The rise and fall of Beanie Babies, which made Ty Warner a billionaire but now are nearly worthless

  • Beanie Babies were the hottest toys in the world in the late 1990s.
  • Ty Warner's knack for manipulating the market led to a trading frenzy in which $5 toys resold for thousands of dollars.
  • Ty Inc. is still the largest plush manufacturer in the world, but now its attention has shifted to other products.

Ty Warner founded Ty Inc. in 1986 with the dream of creating a stuffed animal kids could afford.

At just $5, Beanie Babies hit the shelves in 1993 and soon became a cult favorite - not only because of their cute factor, but also their supposed high resale value.

The plush toys were largely successful because Warner knew how to control supply and demand. By creating variations and even halting production of some animals altogether, Warner laid the groundwork for a market of rare collectibles. Fans would go on scavenger hunts hoping to be one of the lucky few to snag the latest shipments. To add to the exclusivity, Warner refused to sell his product in chains like Toys R Us and Walmart.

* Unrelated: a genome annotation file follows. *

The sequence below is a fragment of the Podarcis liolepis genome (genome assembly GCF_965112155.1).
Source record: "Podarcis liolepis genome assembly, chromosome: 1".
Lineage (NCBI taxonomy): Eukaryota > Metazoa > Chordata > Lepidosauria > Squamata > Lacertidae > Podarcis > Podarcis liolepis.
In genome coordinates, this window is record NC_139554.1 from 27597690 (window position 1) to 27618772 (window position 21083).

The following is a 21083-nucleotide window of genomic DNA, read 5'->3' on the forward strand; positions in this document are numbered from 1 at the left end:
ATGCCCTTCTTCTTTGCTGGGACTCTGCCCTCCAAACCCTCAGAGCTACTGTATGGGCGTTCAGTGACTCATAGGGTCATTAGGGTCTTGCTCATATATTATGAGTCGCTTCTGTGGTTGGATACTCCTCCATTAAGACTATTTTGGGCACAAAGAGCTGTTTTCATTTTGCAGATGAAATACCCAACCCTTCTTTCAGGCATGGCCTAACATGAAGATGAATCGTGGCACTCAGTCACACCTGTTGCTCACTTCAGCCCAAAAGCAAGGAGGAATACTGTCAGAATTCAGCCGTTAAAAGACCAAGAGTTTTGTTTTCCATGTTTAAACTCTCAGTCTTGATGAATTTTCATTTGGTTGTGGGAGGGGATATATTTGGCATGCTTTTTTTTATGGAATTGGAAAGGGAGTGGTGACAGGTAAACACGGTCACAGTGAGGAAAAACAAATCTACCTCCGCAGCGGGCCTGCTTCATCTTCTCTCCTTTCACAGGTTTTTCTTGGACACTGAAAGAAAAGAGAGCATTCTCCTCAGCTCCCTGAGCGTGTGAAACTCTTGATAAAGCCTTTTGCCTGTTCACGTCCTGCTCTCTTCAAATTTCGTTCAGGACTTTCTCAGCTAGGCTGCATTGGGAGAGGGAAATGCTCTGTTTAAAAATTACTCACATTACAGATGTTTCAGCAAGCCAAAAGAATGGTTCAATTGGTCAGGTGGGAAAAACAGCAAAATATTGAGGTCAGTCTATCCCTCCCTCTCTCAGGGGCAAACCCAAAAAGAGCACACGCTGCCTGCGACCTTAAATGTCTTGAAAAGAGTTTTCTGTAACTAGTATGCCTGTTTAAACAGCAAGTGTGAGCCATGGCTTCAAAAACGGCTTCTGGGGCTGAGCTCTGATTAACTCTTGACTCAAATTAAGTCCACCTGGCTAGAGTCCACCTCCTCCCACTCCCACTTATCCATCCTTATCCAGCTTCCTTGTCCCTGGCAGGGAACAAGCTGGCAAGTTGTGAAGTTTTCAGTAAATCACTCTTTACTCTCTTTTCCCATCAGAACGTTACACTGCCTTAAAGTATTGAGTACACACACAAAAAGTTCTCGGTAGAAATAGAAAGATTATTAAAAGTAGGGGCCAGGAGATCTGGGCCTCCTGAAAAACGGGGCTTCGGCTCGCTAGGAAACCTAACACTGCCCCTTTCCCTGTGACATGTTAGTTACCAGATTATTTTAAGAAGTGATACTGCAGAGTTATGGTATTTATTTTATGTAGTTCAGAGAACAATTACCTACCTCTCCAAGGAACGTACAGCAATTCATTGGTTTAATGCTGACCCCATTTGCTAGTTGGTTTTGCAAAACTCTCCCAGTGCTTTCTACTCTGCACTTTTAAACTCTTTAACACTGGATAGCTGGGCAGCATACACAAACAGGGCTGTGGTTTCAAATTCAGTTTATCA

The craze only grew with the invention of the internet. Adults began compulsively buying Beanie Babies in anticipation of them reselling for thousands of dollars on the secondary market. In 1997, eBay had auctioned off $500 million worth of the plush toys, accounting for more than 6% of the site's total sales. And the following year, Ty's sales surpassed $1 billion for the first time.

In 1999, Warner sensed the fad was dying out and announced he would stop producing Beanie Babies on the eve of the new millennium. By then, the plush animals had become ubiquitous, and kids were beginning to turn their attention to the next must-haves, like Furby and Pokemon.


But some believe it wasn't the Beanie Babies that decreased in popularity - it was the interest in trading them. Watch the above video to track the meteoric rise and abrupt fall of an iconic '90s fad.